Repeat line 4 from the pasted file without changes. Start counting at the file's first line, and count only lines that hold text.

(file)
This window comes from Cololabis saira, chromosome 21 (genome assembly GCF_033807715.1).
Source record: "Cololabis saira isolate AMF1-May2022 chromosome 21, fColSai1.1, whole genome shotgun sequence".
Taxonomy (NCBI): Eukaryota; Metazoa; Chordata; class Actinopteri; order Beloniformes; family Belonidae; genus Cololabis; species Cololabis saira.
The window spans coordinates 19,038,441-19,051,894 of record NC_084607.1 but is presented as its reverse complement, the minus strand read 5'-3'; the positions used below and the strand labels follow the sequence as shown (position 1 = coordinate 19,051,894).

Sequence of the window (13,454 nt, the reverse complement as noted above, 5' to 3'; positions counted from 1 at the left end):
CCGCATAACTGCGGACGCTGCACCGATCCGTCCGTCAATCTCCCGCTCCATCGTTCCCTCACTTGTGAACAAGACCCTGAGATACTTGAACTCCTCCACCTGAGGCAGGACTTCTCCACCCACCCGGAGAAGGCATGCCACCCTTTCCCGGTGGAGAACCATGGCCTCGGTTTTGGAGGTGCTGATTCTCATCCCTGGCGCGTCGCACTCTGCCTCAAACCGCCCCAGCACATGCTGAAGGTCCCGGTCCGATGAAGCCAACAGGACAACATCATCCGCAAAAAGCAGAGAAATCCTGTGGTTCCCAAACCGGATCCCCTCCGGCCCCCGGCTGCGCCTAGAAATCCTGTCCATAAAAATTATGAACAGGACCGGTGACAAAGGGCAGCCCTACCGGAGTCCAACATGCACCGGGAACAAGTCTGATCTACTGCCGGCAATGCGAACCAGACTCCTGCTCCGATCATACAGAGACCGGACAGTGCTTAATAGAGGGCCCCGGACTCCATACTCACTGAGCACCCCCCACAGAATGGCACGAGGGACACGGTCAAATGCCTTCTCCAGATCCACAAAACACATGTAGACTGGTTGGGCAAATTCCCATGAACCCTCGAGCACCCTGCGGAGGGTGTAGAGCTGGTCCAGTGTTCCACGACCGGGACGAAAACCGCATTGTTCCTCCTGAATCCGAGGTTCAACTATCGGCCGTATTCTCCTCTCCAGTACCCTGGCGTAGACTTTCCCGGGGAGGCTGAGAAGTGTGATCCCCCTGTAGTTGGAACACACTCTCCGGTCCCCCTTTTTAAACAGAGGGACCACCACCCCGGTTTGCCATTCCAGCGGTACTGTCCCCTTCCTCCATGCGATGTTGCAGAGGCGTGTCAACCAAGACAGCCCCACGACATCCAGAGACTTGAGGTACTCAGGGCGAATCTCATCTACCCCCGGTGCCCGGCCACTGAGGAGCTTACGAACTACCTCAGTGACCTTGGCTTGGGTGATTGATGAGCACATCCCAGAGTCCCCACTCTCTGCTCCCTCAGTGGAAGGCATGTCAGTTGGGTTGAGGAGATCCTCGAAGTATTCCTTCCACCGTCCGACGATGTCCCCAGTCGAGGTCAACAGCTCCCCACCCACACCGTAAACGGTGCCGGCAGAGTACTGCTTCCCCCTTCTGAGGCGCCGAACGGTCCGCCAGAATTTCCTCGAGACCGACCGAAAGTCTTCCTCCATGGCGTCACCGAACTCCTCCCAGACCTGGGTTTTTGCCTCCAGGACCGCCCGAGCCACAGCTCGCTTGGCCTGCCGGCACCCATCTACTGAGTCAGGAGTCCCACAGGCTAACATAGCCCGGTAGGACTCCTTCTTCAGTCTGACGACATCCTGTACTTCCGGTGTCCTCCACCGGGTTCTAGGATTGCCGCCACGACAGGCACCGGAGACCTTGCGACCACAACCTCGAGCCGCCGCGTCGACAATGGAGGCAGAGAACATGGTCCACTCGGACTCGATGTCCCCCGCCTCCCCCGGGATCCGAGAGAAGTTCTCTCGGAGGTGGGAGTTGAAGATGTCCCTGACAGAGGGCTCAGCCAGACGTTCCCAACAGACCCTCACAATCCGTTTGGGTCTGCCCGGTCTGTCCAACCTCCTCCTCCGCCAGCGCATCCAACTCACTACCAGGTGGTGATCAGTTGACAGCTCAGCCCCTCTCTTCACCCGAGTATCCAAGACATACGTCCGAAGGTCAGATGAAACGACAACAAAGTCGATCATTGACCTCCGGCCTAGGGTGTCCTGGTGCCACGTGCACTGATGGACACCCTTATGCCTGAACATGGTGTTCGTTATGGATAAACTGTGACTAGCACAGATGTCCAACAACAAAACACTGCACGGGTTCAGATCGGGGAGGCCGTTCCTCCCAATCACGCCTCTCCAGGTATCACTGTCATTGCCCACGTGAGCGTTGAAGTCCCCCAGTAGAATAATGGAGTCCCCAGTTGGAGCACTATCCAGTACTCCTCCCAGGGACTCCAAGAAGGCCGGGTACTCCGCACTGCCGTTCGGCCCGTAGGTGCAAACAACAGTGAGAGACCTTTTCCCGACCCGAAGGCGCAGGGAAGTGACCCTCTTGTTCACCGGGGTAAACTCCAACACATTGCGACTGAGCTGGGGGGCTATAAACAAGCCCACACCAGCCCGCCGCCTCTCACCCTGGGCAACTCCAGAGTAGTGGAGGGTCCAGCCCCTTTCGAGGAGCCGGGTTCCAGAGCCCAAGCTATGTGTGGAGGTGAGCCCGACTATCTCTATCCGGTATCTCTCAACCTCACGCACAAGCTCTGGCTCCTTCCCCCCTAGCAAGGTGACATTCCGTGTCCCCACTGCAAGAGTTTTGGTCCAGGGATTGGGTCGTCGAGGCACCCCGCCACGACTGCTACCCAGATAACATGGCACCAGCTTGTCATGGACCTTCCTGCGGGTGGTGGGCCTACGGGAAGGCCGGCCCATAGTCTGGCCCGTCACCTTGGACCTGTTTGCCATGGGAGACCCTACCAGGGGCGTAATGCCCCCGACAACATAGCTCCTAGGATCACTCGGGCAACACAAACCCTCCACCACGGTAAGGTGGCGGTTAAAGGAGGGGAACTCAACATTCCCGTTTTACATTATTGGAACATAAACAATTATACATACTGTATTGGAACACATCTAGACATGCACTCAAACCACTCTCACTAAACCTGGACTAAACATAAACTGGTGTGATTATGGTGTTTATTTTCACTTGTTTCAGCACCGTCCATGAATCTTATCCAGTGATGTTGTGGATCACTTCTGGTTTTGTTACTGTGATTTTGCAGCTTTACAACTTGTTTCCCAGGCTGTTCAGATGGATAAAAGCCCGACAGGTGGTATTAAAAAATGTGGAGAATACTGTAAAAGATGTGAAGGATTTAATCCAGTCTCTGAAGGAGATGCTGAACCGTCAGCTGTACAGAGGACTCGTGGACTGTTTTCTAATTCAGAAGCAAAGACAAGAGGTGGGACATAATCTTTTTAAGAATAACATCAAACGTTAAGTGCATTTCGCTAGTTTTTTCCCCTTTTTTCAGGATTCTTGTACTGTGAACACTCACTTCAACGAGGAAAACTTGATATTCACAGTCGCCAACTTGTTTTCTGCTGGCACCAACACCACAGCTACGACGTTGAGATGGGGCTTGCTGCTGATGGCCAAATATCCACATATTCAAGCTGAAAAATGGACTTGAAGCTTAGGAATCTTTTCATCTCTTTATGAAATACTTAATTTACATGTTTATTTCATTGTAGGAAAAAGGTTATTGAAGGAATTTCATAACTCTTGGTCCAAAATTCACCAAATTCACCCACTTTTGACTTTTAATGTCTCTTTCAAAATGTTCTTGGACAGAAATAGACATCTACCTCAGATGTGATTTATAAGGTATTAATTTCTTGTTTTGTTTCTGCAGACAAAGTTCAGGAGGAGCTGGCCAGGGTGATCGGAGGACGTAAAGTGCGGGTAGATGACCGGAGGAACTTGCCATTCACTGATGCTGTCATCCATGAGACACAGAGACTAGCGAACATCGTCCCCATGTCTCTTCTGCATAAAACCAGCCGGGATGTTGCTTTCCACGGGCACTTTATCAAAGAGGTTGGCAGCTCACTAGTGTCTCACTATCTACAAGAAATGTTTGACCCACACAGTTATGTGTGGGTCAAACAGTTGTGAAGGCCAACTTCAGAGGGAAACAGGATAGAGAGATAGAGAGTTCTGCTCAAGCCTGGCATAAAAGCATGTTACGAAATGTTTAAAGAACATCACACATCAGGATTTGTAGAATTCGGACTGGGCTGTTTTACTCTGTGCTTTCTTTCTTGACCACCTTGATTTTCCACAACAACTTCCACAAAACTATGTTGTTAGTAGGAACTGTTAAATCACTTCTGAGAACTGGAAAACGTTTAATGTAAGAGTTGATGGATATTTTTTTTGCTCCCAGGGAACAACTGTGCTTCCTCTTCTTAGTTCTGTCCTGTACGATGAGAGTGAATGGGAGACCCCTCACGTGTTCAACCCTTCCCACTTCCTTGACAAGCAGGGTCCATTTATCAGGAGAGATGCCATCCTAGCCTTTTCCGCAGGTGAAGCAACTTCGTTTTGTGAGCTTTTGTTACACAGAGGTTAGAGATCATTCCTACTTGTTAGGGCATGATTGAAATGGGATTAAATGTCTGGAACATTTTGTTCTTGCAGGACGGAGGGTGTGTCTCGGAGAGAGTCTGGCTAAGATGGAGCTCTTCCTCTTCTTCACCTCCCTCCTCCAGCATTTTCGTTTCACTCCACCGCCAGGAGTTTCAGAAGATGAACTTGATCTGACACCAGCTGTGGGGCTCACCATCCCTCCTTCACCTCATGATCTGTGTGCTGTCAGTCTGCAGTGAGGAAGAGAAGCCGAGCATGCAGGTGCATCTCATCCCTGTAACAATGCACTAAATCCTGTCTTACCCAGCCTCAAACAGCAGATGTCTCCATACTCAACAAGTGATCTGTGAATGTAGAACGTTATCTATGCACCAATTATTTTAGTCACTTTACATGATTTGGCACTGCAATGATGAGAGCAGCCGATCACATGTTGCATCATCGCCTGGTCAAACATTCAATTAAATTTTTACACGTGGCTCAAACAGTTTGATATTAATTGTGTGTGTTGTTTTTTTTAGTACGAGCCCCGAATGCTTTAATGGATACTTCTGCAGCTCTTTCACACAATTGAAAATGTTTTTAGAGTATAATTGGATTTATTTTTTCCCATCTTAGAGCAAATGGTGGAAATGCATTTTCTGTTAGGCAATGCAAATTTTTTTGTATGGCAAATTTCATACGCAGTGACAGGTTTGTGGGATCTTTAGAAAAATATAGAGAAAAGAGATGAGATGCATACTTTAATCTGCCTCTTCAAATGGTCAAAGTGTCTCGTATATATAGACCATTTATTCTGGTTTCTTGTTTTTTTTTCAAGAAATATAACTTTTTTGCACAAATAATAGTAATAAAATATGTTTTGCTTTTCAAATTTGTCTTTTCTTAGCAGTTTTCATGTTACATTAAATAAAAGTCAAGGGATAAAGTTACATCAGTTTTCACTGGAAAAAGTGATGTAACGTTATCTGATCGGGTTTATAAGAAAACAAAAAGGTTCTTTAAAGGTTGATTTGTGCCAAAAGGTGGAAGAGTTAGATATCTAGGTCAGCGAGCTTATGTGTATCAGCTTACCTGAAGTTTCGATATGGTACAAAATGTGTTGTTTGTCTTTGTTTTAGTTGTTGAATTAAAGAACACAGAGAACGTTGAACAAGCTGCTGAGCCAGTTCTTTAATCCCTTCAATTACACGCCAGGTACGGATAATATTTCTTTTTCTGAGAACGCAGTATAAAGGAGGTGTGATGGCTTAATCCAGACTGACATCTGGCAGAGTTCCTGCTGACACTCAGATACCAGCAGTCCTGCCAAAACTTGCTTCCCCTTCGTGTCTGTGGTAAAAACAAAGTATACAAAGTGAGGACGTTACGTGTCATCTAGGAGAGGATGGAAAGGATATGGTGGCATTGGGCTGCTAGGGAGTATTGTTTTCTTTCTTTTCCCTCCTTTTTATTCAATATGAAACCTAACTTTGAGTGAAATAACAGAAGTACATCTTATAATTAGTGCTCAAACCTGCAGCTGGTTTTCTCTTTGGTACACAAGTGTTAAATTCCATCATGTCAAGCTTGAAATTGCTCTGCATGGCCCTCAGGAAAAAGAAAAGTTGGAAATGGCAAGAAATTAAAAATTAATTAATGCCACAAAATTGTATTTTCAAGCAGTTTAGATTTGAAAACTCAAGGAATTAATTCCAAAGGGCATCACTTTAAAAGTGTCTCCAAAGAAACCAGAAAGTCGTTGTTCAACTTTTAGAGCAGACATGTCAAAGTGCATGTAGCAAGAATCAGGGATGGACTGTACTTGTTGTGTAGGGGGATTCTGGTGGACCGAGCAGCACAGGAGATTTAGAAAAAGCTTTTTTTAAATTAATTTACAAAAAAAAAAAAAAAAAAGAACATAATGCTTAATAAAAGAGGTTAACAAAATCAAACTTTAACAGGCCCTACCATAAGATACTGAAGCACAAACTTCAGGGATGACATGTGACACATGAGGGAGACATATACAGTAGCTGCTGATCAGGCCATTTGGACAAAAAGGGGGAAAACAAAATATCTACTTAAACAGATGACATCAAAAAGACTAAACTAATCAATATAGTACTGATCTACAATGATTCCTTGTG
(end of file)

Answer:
The window spans coordinates 19,038,441-19,051,894 of record NC_084607.1 but is presented as its reverse complement, the minus strand read 5'-3'; the positions used below and the strand labels follow the sequence as shown (position 1 = coordinate 19,051,894).